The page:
Total and Eni have stopped payments for the contaminated oil sold to them by Russian firms and said they will only pay when compensation is agreed, trading sources said, upping the stakes in what the sources say is Russia's worst oil supply disruption.
Payment for millions of barrels of contaminated oil that have now been stuck for weeks in pipelines was due on May 15, as reported by Reuters.
"Why would anyone want to pay for this oil? Strictly speaking it is not oil and no one in Russia is able to explain clearly who will compensate whom and when," one trading source familiar with the development said.
In theory, Western buyers are entitled to refuse to pay for oil they had bought without knowing it was contaminated because every contract for oil sales is accompanied with a quality passport that will show oil is not up to standard.
However, sales along the Druzhba pipeline are governed by Russian law, which state that the payment must be made and if the quality is not good enough this must be accompanied by a claim for damages, which can then take months or years to process.
"Our position is clear. Western companies must pay and then submit claim damages that we can address later," said a trading source with a major Russian producer.
Last week, the buyers suggested Russian producers give guarantees in the form of bank deposits that they will contribute to the clean-up, according to several trading sources. But no solution has been found so far.
Oil was meant to be supplied to Germany's refineries Leuna, belonging to Total, and Schwedt, which is co-owned by Rosneft, ENI and Shell. It was also meant to be shipped to PKN Orlen and Grupa Lotos refineries in Poland.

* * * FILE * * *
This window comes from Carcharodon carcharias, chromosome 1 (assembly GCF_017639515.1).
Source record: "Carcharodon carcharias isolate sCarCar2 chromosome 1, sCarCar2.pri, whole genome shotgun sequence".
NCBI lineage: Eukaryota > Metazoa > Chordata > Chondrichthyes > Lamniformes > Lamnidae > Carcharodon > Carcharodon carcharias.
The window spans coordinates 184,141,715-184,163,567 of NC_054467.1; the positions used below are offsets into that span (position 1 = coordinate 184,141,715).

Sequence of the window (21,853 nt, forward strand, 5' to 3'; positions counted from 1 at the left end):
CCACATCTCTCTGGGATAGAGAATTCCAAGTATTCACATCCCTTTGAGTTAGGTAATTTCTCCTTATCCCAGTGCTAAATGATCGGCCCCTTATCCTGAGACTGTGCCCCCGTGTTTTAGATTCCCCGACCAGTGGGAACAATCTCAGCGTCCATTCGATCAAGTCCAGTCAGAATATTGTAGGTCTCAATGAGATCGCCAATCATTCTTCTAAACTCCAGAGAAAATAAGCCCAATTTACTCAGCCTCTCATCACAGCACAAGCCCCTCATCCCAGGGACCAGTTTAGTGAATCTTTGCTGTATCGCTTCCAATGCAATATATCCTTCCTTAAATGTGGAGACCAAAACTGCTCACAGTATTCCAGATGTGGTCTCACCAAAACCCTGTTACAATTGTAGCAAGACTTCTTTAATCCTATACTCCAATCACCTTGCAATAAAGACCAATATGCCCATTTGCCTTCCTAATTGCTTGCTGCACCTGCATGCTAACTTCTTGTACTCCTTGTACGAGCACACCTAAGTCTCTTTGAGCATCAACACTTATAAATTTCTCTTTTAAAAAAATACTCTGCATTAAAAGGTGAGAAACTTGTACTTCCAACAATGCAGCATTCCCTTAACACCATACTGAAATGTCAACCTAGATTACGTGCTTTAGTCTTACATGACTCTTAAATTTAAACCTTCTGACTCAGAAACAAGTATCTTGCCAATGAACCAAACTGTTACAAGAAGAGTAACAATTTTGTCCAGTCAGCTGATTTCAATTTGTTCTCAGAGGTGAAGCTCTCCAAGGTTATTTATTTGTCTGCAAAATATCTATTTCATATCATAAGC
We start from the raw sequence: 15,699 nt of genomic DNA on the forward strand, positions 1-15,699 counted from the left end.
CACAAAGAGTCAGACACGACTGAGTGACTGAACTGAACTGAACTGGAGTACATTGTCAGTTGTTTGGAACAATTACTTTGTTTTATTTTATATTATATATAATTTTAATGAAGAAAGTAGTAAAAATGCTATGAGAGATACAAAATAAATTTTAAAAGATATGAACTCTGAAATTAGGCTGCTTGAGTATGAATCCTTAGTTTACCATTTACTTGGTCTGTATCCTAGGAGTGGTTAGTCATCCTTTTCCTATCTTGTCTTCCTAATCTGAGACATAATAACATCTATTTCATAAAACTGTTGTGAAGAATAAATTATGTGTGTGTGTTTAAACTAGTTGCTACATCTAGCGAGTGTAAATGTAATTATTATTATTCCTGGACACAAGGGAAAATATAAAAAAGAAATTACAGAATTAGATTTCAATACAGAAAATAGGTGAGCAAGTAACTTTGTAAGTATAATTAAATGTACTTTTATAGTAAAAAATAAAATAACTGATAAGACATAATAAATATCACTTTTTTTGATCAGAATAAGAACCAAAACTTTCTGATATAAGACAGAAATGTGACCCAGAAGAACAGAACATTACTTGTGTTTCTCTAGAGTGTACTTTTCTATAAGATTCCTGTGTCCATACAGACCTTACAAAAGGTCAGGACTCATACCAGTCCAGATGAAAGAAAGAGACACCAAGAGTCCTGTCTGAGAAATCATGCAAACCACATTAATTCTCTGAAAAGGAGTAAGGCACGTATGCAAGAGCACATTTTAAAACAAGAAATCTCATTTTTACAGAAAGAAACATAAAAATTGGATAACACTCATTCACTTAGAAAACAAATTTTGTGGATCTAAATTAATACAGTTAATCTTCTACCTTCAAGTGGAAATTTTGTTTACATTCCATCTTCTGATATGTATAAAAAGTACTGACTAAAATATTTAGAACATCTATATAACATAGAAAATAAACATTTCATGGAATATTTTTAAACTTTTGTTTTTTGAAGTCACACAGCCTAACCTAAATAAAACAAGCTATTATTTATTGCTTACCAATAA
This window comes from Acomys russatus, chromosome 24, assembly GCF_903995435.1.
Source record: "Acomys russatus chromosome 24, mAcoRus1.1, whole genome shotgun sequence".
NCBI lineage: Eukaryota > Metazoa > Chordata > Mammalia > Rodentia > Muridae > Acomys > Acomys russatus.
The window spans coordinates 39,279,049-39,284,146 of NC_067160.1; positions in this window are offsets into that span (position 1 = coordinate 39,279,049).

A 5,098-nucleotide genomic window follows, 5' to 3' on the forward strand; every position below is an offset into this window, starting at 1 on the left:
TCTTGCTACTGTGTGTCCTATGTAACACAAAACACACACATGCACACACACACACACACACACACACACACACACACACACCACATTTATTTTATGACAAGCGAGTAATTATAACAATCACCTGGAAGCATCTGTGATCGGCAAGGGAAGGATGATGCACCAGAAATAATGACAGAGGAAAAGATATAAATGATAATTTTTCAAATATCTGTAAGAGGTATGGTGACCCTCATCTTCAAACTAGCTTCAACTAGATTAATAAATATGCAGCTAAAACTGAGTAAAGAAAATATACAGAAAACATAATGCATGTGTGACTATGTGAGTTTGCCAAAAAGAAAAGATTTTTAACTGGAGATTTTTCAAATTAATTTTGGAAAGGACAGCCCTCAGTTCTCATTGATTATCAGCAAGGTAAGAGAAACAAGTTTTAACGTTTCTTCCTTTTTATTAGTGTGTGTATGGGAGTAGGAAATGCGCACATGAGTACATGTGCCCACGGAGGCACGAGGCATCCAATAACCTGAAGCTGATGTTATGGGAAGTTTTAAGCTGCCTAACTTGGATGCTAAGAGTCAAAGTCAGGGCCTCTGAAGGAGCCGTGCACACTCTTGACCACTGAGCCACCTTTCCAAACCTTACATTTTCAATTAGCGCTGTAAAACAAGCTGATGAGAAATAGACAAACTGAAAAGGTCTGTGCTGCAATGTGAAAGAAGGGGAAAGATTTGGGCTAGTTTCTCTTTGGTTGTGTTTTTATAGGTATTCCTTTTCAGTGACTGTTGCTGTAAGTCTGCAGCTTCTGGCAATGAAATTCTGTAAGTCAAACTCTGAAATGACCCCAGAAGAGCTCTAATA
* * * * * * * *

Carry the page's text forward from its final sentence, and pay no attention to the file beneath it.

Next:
"To date no company has taken on the responsibility of paying the damages due to the reduction in capacity, which also affects the refinery in Schwedt, which is 8 percent owned by Eni," Eni said last week.
Belarus has estimated the volumes of contaminated oil at around 9 million barrels, which in normal circumstances would be worth more than $500 million at current prices.
"This is probably the biggest Russian oil supply disruption ever. Oil along Druzhba continued to flow during the 1969 Prague Spring uprising, and in 1991 when the Soviet Union was collapsing," a second trading source said.
The crisis has escalated since Belarus told oil refiners and pipeline operators in Europe nearly four weeks ago that the crude heading down the 5,500 km (3,400 mile) Druzhba pipeline was heavily contaminated with organic chloride, which is used to clean oil wells and accelerate the flow of crude.
Russian oil flows via Druzhba were halted, sending crude to a six-month high above $75 a barrel and tarnishing Russia's reputation as an exporter at a time of rising competition with the U.S. and Middle East.
Russia has since said the oil was contaminated deliberately by an unnamed local producer while Belarus said it would take months to restore clean oil supplies to Europe.
Organic chloride should be removed before oil enters the supply chain as it can damage refining equipment. To get the pipeline working again the dirty oil needs to be removed and stored so it can be diluted with clean oil.
Traders estimate this process for all the contaminated oil in Druzhba would cost tens of millions of dollars, while the question of who should pay remains unanswered.